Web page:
Cucina Romana is one of my favorite regional cuisines of Italy. When I'm in Rome, I look for no other type of food, well it and pizza al taglio. I do love the cuisine, some of those rough Romans can make it difficult for the straniera (foreigner). I'm certainly not the only one to say that Rome isn't always the friendliest to its visitors, especially when it comes to dining. Although I do speak Italian, albeit with an obvious foreign accent, and follow Italy's stringent dining & food rules, I have had my share of dining issues in Rome. My reservations have been "lost;" I've had double billings & other "errors" on my bill. One restaurant (Felice a Testaccio) wouldn't give me a reservation after several attempts that spanned weeks. I finally asked an Italian friend to make the reservations for me, and eccolo, a table was miraculously available.
Even though Trattoria Da Danilo came highly recommended by Katie Parla, (as in if you only had 4 meals to eat in Rome, eat there) it was still with much anxiety that I left a reservation request via voicemail. My fears of lost reservations and "not-so-special" service to foreigners disappeared as soon as we walked into the door. Two welcoming waiters with smiling faces led us to our table. Their kind and attentive service continued throughout our meal. Even with a full dining room, it seemed as if one, and sometimes both, of them was by our table waiting to answer a question, help with a wine suggestion, and even call a taxi for us at the end of the meal. Three fellow food lovers (Frank, Jessica & Larry) whom I had met earlier in the day on the Testaccio food walk joined me for one of most delicious and delightful dining experiences I've had in Rome.
A family-run trattoria outside of Rome's center. Danilo runs the front of the house, with his wife and two waiters, while his mother runs the kitchen. There are two dining areas, one on the main floor and one above. We ate on the main floor. The small rectangular dining room has a cozy feel, with red & white plaid tablecloths, wooden chairs, and photos, wine bottles and other knicknacks filling most of the wall space.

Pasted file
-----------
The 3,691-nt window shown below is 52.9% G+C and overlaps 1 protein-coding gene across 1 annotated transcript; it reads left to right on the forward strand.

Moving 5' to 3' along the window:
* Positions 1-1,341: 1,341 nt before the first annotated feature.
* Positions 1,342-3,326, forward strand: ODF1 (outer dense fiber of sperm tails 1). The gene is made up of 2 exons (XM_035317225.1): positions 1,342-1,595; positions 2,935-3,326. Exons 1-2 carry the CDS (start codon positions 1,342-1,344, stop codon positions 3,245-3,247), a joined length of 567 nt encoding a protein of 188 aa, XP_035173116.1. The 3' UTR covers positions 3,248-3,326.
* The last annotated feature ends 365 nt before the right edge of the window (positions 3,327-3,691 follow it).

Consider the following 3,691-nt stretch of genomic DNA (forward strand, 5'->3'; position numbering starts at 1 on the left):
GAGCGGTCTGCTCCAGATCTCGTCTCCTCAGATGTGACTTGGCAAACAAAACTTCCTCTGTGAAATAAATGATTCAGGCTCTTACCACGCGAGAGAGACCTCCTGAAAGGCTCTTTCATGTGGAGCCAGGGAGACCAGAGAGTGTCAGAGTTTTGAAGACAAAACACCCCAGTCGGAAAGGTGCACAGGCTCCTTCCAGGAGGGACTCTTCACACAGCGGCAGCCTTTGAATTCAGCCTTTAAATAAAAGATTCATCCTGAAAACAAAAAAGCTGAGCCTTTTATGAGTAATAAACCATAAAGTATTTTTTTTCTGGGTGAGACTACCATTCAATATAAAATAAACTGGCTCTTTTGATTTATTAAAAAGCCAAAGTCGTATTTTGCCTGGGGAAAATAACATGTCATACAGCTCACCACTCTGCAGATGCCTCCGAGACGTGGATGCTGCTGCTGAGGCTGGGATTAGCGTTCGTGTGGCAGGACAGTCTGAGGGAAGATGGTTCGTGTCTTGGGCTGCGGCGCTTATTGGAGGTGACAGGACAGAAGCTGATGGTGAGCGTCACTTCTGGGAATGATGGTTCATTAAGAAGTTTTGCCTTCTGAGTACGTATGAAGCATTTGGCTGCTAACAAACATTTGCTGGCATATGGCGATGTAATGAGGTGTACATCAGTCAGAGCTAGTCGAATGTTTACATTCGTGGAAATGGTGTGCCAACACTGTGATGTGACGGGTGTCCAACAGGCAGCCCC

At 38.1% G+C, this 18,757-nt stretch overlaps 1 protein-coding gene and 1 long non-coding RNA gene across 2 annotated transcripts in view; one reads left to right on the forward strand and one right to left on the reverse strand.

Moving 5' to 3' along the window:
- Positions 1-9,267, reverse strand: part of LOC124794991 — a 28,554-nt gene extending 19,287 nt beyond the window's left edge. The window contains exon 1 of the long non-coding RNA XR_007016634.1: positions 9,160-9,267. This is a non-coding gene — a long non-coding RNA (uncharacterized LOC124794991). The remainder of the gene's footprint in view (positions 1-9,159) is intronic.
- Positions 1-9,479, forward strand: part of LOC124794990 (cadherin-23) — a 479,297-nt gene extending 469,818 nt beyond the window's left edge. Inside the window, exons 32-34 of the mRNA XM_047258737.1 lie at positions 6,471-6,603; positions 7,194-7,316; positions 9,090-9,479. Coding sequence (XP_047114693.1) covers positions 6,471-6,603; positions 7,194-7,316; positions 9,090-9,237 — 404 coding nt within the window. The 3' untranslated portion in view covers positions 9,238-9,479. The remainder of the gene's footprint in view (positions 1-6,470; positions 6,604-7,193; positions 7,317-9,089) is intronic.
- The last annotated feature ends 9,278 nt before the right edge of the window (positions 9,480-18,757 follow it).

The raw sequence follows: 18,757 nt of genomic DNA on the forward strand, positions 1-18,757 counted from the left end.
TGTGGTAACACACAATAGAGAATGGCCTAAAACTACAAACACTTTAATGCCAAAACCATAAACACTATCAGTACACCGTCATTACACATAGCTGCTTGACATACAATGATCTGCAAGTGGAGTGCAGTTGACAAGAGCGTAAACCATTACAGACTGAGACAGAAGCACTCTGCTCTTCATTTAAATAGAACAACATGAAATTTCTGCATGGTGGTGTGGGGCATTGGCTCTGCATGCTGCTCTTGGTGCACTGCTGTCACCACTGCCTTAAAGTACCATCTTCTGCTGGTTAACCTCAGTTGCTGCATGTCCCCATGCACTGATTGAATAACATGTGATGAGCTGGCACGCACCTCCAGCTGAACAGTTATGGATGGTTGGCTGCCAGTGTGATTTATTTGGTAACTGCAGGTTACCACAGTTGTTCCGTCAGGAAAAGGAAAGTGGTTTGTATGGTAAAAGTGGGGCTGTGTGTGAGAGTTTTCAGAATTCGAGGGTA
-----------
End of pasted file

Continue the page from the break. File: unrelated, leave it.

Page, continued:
For me, the Spaghetti alla Carbonara was the star of our classic Roman meal, one that included other traditional dishes and house specialties.
For the first course, we shared three plates of pasta, two house specialties and one seasonal dish. The carbonara was divine, with guanciale (cured pork jowl) cubes, crisp outside and chewy inside, poking out of a mound of twirled spaghetti. The rendered guanciale fat gave the spaghetti a silky coating to hold onto the creamy and yolky sauce. The perfectly crisped slice of pancetta on top only heightened the dish's divine status.
The other two dishes were both good, but not standouts like the carbonara. The strozzapreti (priest stranglers) was toothsome in a tasty tomato sauce cooked with lard from Colonata and topped with pecorino di Fossa (a crumbly sharp goat cheese from Fossa). Being mushroom season, the tortellini with thinly sliced porcini and a brothy and earthy sauce nicely complimented the heavier pasta dishes. Their cacio e pepe is also a specialty. While we didn't order it, we saw the waiters serve it tableside, mixing the cheese with the pasta in a huge hollowed out round of pecorino. I made a note to self to order it on the next visit.
As we had just spent the afternoon in Testaccio, home to Rome's offal treats, it felt only right to order a few offal classics - Coda alla Vaccinara (Oxtail stew) and Trippa alla Romana (Tripe stewed in tomato sauce with mint). The coda was rich and tender. I loved the big saucepot they served it in and the soupy sauce. The tripe was tender and took on the flavor of the tomato sauce well. Julienned puntarelle (long cylindrical chicory) and anchovies were coated in a tangy dressing and livened up the hearty protein dishes.
The entire dining experience was a treat, both the meal and the staff, and I'm still dreaming of the carbonara.
Via Petrarca 13
Phone: +39 06 77 200 111